The regulations brought more good news. Invoking “the principle that a statute should not be construed in a manner that renders a provision of that statute superfluous,” “the indicia of legislative intent reflected in the Technical Explanation and the General Explanation,” and “the express [rulemaking] authority granted by Congress in section 2010(c)(6) and 7805,” the preamble to the temporary regulations resolves the discrepancy between the statute and the legislative history (“the Example 3 problem”) by interpreting the reference in section 2010(c)(4)(B)(i) to the basic exclusion amount to mean the applicable exclusion amount. Reg. §20.2010-2T(c)(1)(ii)(A) reflects this interpretation.
More welcome news is in Reg. §§20.2010-3T(a) and 25.2505-2T(a), which confirm that the deceased spousal unused exclusion amount (called the “DSUE amount” by the regulations) of the last deceased spouse dying after 2010 is available both to the surviving spouse for gift tax purposes and to the surviving spouse’s estate for estate tax purposes. Neither remarriage nor divorce will affect that availability, but the death of a subsequent spouse will terminate the availability of the DSUE amount from the previous last deceased spouse. This is true no matter how much DSUE amount, if any, of the previous last deceased spouse is still unused, and whether or not the new last deceased spouse has any DSUE amount or whether or not the executor of the new last deceased spouse even made a portability election. To make that structure much more workable, Reg. §25.2505-2T(b) creates an ordering rule providing that when the surviving spouse makes a taxable gift, the DSUE amount of the last deceased spouse (at that time) is applied to the surviving spouse’s taxable gifts before the surviving spouse’s own basic exclusion amount. Reg. §§25.2505-2T(c) and 20.2010-3T(b) provide rules that retain the DSUE amounts of a previous last deceased spouse that the surviving spouse has used for previous gifts in the future calculations of either gift tax or estate tax, in order to accommodate the cumulative nature of those tax calculations. The effect of these rules is to permit a surviving spouse, by making gifts, to benefit from the DSUE amounts of more than one predeceased spouse.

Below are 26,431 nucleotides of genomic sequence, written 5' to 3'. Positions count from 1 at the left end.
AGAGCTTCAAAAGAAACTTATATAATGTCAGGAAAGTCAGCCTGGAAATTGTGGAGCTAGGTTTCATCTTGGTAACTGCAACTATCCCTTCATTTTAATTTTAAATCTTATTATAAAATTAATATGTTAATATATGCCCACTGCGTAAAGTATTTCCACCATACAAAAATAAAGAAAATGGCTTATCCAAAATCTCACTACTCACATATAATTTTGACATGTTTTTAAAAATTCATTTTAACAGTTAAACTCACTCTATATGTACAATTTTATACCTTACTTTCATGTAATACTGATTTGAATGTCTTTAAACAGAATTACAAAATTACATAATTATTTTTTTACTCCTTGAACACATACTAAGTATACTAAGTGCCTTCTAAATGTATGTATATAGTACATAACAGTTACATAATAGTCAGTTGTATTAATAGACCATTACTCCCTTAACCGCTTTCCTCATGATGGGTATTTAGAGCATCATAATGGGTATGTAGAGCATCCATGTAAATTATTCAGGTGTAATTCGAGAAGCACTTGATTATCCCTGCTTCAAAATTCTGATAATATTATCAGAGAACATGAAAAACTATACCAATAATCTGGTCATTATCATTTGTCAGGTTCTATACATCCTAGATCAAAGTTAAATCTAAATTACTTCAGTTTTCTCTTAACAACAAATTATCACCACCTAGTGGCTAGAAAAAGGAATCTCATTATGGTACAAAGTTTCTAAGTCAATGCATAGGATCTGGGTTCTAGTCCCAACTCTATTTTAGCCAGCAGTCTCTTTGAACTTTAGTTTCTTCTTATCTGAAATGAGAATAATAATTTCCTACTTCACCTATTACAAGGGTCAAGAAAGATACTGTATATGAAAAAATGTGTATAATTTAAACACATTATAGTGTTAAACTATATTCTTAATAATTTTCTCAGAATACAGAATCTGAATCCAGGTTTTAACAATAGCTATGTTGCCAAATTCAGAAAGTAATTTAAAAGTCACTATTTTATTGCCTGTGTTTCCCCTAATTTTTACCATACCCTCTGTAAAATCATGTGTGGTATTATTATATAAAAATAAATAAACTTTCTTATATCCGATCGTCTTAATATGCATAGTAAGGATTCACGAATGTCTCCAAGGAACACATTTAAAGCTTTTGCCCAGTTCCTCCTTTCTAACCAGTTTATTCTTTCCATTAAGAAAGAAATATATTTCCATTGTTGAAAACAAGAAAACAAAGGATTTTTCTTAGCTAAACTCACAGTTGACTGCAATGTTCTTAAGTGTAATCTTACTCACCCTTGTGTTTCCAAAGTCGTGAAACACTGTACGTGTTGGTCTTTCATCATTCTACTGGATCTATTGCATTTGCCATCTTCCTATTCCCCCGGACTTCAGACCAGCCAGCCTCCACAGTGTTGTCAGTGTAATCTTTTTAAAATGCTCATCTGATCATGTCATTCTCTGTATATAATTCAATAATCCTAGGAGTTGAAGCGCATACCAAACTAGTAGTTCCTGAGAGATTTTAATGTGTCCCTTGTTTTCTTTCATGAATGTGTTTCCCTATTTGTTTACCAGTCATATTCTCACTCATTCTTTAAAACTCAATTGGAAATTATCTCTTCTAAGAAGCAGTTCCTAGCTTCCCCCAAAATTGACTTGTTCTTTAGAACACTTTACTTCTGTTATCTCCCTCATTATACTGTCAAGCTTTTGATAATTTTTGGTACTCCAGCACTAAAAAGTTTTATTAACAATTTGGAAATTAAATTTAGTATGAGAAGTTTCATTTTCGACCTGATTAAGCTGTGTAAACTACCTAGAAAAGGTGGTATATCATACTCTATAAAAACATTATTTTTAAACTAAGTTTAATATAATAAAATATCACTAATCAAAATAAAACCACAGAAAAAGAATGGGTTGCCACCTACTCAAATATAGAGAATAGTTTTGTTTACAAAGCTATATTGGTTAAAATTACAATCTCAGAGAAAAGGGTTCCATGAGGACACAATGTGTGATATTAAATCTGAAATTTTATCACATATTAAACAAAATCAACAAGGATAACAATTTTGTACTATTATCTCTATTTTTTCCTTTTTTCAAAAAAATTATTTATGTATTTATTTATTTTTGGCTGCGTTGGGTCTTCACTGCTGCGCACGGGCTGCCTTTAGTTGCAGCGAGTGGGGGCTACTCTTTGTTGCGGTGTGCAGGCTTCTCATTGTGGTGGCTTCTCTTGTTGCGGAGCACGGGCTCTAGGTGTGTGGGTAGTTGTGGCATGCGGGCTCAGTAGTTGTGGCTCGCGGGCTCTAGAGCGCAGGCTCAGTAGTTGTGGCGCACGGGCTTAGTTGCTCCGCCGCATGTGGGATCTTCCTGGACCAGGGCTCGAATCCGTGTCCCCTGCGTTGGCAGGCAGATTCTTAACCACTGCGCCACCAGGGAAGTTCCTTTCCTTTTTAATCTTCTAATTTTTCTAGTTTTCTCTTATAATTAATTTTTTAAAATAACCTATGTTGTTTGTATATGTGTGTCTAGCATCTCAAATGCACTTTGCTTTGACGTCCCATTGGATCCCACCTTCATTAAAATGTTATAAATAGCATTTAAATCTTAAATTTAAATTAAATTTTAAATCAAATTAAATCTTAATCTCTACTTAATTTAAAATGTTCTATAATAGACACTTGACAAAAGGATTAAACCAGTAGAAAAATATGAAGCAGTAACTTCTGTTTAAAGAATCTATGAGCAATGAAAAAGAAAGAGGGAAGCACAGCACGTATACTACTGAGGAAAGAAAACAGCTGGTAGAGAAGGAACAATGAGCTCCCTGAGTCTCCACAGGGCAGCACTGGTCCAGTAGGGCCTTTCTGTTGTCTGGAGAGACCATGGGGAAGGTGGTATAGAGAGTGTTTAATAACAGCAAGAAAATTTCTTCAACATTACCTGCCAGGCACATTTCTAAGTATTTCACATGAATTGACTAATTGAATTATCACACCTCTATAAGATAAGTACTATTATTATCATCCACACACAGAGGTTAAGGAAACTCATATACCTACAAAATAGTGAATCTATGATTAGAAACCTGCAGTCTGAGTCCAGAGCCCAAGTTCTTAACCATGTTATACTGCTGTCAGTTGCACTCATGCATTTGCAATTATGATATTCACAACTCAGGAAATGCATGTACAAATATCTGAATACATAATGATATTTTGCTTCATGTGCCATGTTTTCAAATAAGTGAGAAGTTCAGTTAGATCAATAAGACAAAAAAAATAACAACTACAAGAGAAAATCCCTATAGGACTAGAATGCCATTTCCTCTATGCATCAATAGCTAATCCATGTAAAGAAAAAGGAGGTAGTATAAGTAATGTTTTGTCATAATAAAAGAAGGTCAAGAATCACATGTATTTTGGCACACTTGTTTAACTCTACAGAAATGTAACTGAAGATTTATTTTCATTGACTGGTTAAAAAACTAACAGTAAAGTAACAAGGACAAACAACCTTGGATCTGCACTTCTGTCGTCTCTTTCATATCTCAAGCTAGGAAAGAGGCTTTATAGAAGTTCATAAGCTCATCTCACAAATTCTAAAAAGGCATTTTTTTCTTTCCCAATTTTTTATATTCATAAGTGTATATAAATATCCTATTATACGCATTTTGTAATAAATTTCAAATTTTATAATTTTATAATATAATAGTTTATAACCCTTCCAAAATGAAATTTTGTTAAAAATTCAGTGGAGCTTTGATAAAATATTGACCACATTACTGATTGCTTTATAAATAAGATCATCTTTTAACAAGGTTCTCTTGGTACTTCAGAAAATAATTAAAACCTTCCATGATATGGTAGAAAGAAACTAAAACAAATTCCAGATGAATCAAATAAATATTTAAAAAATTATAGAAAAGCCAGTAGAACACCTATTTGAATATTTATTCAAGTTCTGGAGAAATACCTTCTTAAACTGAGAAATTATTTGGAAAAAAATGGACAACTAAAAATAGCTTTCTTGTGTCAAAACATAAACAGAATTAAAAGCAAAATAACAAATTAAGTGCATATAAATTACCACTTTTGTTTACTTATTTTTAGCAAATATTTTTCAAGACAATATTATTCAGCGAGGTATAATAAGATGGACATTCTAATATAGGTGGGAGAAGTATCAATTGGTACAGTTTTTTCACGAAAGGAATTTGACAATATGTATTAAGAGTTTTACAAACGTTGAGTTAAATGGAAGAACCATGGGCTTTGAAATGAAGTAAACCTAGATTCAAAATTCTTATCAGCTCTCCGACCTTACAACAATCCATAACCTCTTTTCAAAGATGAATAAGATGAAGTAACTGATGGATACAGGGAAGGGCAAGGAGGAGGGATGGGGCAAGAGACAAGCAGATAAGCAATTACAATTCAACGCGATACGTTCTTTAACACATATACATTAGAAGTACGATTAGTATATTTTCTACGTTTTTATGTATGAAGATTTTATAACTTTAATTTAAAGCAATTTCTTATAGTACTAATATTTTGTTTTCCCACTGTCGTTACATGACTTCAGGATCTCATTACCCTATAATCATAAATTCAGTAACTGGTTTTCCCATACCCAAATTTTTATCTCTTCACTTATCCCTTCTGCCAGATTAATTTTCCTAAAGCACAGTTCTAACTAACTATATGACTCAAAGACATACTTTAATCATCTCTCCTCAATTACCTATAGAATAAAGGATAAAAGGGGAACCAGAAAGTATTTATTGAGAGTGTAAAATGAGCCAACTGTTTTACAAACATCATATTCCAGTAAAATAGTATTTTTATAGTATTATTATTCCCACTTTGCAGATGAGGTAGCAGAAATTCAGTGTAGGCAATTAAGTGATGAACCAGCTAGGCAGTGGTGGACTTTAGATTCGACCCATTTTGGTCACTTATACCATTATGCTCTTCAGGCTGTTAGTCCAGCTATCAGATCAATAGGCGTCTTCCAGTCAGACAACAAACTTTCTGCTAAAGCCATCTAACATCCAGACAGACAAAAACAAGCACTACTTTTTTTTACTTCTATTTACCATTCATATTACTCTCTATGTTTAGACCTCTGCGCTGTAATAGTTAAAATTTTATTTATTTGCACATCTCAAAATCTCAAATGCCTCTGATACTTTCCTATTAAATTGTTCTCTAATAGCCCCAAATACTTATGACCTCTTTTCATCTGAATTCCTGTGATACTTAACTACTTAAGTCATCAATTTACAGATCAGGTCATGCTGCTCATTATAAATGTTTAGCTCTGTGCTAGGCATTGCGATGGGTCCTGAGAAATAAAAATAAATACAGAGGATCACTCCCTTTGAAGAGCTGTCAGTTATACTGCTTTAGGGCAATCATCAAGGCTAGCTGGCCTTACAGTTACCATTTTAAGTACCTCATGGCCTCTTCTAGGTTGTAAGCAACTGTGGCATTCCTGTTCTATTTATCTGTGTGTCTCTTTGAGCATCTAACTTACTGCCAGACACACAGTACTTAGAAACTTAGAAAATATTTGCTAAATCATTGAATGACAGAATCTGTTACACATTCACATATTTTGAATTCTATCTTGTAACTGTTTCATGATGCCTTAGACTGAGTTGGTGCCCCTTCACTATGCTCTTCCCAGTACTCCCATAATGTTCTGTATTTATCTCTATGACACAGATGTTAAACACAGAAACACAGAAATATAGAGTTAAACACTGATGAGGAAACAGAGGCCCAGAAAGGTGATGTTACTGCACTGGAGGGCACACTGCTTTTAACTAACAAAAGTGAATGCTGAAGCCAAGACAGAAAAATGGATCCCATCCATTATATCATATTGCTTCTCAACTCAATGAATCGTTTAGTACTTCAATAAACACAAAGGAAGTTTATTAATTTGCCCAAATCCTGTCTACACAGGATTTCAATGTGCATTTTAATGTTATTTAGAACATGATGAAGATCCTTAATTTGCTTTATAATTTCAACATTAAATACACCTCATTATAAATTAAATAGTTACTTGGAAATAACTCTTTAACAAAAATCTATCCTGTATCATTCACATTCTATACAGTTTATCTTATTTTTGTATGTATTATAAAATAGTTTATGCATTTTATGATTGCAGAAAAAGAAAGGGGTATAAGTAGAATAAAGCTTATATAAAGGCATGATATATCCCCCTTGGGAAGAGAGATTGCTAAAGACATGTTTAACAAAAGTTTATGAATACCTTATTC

The portability regulations are significant for two reasons. First, they ratify what is likely to fundamentally change the approach to estate planning for some married couples with significant but not huge combined estates. (And they were published only nine days after the District Court decided the Windsor case, which, if affirmed by the Supreme Court, would extend to same-sex married couples the federal tax benefits available to all married couples, including portability.) Second, they signify a serious commitment in the Internal Revenue Service and the Treasury Department to creating workable tax rules and addressing statutory challenges in a creative and user-friendly way, in accord with the stated objectives of the legislation.